With remote learning putting a strain on many working parents across the state, the Department of Children and Families (DCF) announced today that it is creating emergency regulations to allow certain types of facilities to operate as child care centers.
At today’s COVID-19 press briefing, Gov. Phil Murphy said that the state has received numerous reports of dance and martial arts studios as well as churches and other facilities that have been providing remote learning supervision services for children during the school day when their parents are at work.
According to Murphy, under state law, these types of setups would be considered child care centers that need to be licensed.
“[We] recognize the need for these services,” Murphy said. “The DCF has created emergency regulations to allow these centers to undergo an expedited licensure so they can operate legally for the duration of the public health emergency or until the end of the school year.”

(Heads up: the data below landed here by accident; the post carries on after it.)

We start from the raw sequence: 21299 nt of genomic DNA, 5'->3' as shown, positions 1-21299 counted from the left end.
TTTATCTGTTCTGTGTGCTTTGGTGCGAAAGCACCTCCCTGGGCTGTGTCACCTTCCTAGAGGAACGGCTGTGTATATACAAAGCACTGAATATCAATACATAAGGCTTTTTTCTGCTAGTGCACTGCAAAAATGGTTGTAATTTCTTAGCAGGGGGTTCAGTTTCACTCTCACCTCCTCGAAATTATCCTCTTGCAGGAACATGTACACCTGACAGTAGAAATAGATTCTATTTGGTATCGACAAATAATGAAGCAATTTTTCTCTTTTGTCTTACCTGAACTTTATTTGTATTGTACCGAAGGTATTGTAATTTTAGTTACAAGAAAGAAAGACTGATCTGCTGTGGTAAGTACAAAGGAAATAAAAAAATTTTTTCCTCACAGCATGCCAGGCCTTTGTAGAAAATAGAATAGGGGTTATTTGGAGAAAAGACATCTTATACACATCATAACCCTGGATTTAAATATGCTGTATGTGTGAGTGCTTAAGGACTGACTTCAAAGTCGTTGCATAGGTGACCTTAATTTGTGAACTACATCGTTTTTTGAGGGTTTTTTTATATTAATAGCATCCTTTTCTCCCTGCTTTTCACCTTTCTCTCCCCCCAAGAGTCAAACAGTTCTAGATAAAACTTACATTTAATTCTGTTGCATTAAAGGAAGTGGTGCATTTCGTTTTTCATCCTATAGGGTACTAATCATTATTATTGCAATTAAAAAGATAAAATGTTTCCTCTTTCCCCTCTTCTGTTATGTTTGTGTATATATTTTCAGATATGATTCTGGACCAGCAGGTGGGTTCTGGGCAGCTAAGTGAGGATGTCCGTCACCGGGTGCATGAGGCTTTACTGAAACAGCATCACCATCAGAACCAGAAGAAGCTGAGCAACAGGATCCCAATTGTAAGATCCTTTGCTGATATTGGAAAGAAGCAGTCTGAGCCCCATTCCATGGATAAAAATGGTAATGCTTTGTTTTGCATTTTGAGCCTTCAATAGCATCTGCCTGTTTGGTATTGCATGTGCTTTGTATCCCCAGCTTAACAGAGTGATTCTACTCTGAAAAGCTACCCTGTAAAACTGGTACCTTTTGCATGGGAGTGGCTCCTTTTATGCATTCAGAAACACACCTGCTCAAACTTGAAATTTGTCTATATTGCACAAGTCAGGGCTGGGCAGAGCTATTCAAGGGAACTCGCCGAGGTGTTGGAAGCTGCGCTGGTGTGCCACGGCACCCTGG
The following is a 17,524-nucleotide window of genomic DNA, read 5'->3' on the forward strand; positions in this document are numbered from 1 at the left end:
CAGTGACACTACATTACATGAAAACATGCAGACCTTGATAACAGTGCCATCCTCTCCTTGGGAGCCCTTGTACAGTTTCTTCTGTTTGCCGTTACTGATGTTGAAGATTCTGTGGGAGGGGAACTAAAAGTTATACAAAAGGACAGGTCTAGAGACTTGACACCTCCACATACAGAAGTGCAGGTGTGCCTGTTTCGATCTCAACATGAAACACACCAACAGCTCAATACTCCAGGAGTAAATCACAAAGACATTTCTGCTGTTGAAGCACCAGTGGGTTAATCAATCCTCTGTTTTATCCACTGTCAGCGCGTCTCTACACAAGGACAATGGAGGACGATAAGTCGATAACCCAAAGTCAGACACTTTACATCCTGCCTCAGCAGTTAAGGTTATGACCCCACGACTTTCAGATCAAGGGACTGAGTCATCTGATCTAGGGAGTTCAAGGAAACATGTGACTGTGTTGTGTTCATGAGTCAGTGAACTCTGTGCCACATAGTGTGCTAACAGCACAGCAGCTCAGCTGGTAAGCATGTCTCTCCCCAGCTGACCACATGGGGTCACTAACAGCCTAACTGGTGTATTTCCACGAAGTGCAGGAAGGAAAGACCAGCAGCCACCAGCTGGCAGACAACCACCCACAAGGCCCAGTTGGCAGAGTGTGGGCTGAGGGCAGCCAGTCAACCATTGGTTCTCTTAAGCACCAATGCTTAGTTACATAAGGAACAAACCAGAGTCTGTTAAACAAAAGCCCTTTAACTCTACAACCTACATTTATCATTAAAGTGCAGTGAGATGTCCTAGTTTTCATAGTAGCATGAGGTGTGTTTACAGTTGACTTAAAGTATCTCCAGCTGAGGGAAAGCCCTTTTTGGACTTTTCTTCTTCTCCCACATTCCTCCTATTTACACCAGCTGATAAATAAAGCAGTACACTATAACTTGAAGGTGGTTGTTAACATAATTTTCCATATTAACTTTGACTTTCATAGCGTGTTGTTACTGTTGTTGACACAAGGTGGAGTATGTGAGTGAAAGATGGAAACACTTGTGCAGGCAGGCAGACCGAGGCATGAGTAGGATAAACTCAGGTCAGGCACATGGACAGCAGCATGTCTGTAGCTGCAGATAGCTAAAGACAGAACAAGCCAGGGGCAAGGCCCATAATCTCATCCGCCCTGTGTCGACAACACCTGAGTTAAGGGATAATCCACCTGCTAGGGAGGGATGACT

Murphy said the DCF would be able to assist facilities in moving through the process of getting licensed.
Separately, Murphy said that the income limit for families seeking child care tuition assistance during remote learning school hours has increased from $75,000 to $150,000.
The application for tuition assistance can be found at childcarenj.gov/COVID19
The Department of Health (DOH) also announced that it is releasing guidance to ensure a safe Halloween, including guidance for activities such as hayrides and corn mazes.
Murphy today urged that all Halloween activities take place outdoors, and said that trick-or-treat related guidance from the DOH includes recommended face coverings, and that candy/treats be arranged in such a way that they can be accessed without multiple pieces being touched.
Specific guidance for Halloween related activities will soon be available on the DOH website.
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